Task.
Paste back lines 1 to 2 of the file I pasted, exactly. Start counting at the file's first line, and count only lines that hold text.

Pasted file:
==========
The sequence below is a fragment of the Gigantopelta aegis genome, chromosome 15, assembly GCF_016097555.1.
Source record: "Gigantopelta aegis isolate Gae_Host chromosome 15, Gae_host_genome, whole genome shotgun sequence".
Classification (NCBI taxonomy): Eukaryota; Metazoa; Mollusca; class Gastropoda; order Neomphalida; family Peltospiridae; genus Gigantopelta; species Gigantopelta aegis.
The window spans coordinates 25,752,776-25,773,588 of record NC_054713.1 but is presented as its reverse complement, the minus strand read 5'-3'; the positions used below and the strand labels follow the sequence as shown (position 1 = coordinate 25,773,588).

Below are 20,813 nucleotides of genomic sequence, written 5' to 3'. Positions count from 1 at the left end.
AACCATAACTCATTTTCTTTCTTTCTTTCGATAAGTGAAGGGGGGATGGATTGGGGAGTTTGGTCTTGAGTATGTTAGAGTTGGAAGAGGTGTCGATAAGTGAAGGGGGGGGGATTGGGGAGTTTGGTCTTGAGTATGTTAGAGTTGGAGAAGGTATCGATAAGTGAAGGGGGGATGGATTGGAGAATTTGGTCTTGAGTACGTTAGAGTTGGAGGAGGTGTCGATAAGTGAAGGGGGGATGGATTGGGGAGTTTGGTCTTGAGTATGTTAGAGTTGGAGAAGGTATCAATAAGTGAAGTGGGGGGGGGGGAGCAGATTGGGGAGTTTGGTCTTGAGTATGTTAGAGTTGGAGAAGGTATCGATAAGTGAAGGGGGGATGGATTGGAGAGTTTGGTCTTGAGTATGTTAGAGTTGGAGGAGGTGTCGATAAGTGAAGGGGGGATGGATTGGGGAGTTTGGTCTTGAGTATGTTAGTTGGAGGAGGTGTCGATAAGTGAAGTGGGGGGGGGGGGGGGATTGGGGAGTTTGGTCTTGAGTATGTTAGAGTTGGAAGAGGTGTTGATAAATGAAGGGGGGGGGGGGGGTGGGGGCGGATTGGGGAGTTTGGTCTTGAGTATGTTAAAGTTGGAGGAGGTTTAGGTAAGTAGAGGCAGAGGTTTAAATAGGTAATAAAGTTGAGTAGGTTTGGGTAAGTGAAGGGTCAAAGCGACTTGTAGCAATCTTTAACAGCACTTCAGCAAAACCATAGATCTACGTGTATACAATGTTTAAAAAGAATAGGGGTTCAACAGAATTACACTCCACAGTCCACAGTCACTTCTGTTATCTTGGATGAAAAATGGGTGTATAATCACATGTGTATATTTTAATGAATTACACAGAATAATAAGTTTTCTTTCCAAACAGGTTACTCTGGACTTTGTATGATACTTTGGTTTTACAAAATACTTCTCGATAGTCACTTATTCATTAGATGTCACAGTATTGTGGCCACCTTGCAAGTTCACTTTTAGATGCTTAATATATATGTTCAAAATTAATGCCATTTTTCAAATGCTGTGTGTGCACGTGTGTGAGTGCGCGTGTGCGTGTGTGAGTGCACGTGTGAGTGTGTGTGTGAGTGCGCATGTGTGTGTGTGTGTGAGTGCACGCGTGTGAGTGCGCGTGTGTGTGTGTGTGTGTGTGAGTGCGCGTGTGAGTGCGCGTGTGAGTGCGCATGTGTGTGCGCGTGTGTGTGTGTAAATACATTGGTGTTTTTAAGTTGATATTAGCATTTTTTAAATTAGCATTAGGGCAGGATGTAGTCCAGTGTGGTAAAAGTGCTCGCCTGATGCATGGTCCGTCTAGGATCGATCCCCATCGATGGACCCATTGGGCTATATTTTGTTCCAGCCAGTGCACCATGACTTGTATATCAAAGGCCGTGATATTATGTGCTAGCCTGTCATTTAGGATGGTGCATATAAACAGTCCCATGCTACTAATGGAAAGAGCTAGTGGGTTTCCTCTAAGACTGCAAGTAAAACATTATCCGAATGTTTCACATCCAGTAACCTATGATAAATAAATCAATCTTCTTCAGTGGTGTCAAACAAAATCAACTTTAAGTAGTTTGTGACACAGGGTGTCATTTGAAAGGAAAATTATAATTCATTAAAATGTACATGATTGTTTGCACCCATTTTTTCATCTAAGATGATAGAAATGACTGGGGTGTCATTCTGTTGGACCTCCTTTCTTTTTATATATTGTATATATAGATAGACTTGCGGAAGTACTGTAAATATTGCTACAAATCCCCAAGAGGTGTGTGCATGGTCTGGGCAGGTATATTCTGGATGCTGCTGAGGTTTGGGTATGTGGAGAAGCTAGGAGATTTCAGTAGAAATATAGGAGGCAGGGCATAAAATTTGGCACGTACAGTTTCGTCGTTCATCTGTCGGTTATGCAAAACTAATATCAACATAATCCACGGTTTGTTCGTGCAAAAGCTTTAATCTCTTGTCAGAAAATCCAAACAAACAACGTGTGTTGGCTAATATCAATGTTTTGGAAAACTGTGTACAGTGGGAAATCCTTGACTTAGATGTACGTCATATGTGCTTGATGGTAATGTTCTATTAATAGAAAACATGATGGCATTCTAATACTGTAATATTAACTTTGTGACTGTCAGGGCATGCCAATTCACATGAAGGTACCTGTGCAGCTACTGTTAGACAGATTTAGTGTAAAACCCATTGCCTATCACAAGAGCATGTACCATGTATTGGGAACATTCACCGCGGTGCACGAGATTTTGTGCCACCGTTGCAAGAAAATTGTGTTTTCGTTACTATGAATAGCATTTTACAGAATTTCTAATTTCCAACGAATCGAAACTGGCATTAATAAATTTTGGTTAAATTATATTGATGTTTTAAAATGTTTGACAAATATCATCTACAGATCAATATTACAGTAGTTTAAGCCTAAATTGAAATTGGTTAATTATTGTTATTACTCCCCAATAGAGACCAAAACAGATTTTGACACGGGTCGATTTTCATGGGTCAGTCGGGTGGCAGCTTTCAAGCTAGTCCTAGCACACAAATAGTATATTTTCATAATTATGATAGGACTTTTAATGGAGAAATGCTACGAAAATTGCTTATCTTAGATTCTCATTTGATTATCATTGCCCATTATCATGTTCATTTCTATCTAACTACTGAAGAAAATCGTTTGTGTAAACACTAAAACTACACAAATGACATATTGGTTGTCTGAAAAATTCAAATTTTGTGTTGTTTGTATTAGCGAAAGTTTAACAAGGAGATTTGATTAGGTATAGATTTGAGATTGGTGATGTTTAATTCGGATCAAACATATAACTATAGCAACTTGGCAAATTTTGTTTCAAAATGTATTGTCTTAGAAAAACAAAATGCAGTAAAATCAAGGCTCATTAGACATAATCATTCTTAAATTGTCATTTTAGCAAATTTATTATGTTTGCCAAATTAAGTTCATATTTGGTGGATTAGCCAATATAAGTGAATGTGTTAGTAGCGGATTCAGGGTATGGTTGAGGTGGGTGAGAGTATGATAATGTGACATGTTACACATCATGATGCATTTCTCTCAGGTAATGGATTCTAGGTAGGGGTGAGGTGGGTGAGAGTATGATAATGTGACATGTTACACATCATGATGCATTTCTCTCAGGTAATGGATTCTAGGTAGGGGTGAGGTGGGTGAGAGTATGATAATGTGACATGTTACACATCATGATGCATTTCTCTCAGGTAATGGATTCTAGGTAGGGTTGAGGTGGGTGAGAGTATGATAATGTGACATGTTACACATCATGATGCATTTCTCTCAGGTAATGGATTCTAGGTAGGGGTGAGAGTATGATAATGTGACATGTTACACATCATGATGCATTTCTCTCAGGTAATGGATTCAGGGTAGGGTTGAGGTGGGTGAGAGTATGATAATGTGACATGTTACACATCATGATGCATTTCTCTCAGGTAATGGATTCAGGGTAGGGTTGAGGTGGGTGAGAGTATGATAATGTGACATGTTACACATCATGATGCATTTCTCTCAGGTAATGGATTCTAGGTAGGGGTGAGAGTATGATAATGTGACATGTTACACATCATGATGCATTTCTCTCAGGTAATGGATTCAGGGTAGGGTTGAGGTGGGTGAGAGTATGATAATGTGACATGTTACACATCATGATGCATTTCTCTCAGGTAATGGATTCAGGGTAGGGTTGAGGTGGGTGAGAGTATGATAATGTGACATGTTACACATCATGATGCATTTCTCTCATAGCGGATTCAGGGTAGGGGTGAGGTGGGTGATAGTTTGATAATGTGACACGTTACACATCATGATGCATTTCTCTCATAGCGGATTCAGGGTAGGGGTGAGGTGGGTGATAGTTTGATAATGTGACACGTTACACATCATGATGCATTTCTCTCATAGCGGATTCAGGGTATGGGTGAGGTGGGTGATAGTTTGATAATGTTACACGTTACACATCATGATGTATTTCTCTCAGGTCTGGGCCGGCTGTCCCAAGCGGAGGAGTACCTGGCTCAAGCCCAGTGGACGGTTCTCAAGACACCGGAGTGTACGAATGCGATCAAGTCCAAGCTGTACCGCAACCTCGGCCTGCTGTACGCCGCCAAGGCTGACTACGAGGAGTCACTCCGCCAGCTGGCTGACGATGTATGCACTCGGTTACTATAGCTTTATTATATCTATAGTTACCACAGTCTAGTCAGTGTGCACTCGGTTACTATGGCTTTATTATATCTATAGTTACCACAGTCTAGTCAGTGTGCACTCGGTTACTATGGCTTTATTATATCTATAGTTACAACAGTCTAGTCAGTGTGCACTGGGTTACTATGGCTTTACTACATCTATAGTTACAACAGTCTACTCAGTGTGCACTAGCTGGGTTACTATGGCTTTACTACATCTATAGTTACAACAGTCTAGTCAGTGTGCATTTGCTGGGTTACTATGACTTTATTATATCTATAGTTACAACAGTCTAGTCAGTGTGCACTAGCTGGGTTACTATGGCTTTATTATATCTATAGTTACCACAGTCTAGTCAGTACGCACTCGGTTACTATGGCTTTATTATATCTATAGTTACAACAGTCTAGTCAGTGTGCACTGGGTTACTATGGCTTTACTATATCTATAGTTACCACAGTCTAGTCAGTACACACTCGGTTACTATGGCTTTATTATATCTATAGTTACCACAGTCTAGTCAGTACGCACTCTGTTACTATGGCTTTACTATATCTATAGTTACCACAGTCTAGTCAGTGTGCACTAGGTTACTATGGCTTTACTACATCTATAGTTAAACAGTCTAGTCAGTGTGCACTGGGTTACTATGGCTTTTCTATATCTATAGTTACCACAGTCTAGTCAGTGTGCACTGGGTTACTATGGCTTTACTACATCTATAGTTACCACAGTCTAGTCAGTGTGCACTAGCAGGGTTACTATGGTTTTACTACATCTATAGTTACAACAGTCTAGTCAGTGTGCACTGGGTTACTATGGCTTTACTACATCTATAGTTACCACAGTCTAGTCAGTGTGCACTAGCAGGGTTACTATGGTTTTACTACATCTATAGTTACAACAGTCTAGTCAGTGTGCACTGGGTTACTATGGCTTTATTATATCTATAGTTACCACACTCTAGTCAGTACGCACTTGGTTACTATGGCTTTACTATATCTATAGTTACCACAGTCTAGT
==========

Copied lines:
The sequence below is a fragment of the Gigantopelta aegis genome, chromosome 15, assembly GCF_016097555.1.
Source record: "Gigantopelta aegis isolate Gae_Host chromosome 15, Gae_host_genome, whole genome shotgun sequence".